People are 'mewing' to sculpt their faces, but does this beauty technique work?


By AGENCY

The technique has become a viral hit on social networks in recent months, amassing more than 300 million views on TikTok. Photo: AFP

Why go under the knife when something as simple as tongue posture correction exercises can create a stronger jawline and make your double chin disappear?

Such is the promise of mewing, a technique that is far from being new, but which social networks are now bringing back to the forefront in the quest for a balanced and perfectly structured face.

Making something new out of something old is shaping up to be something of a specialty for these new social media sites.

Surgical acts and cosmetic procedures are booming on social networks, with all the risks they can involve. But users are also fond of more natural techniques to transform face and body without having to go under the knife.

And while folk remedies are particularly popular, it is now an orthodontic technique that is back in the spotlight.

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Here, the term mewing has nothing to do with the noises made by our favourite felines.

The name of this technique refers to the British orthodontist John Mew, who is said to be the creator of this tongue posture training method, before his son Mike Mew popularised it on his YouTube channel Orthotropics.

Clips multiplied at high speed on the video-hosting platform, giving rise to a real craze for this method, which was not initially intended to be touted as an anti-aging trick.

From malocclusion to reshaping the face

For years, John Mew, born in 1928, studied the causes of malocclusion – misaligned teeth – which, according to his conclusions, appears to be the result of the evolution of our lifestyles, rather than genetics.

More specifically, it is our taste for soft and cooked foods that would be responsible for a less sculpted and less toned jaw, gradually transforming the shape of the face and giving rise to numerous complaints.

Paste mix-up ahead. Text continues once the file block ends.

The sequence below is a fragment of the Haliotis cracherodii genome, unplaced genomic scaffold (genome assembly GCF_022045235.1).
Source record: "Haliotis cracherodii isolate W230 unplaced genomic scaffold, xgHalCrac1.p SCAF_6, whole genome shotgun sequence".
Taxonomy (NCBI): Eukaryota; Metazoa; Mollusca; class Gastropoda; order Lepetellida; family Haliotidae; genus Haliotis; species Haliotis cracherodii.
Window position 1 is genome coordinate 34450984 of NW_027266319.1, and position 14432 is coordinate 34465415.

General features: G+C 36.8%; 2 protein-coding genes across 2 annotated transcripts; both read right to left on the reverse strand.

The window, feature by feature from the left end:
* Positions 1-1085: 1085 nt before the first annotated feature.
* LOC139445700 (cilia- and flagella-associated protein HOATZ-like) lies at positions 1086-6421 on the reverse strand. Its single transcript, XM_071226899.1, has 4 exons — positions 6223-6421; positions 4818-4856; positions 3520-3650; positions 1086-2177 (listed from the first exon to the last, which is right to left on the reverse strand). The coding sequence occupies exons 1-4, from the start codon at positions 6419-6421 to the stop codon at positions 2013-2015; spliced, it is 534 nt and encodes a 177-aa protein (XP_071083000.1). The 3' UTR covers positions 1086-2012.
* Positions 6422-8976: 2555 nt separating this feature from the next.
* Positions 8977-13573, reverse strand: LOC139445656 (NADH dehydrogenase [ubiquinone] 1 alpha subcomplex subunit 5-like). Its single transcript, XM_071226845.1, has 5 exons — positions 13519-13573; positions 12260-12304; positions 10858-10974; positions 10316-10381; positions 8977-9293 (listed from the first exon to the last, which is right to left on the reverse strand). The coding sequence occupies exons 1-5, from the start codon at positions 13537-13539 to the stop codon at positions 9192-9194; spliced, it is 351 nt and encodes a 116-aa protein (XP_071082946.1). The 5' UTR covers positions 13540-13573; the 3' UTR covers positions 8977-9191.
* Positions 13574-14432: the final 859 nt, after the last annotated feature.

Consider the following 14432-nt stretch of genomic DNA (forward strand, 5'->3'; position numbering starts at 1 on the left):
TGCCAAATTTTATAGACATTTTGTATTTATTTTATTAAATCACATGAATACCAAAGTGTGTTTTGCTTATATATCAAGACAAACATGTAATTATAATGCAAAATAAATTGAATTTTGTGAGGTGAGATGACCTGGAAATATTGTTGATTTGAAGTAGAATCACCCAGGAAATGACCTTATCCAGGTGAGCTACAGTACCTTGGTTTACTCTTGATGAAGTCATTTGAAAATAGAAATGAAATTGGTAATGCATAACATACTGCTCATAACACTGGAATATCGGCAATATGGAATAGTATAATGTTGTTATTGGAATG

All this is apparently ultimately linked to incorrect tongue posture.

The technique developed by the orthodontist in response to this phenomenon aimed to reinforce the chewing and swallowing functions to strengthen the jaw and realign the main areas of the face.

But on TikTok, it is for aesthetic purposes that users have brought this method back into the spotlight.

It is now about achieving a chiseled, strong jaw, getting rid of double chins, or reshaping your face to make it look more balanced. And that's not to mention those who see mewing as a miracle anti-aging remedy.

On this point, we're still trying to find out why... But, you have to admit that the before/after pictures posted by TikTok-ers are quite spectacular, showing real results in only a few months.

Here, there's no need for cosmetic intervention.

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Mewing simply involves practicing tongue posture training exercises. More precisely, positioning the tongue against the roof of your mouth, without touching the front teeth, and – if possible – while keeping your mouth closed.

Aim to make sure you breathe through your nose. This exercise should ideally be performed during meals or while drinking water, at first, so that this position becomes automatic.

Just try it out, and you'll see that the jaw does indeed have to work, but several months seem necessary to see the first results.

The technique has become a viral hit on social networks in recent months, amassing more than 300 million views to date on the Chinese social network.

Its #mewingtutorial variant already has more than 16 million views, reflecting a clear craze for the method all over the world. It remains to be seen if it (really) is effective. – AFP Relaxnews

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beauty , TikTok , cosmetic surgery

   

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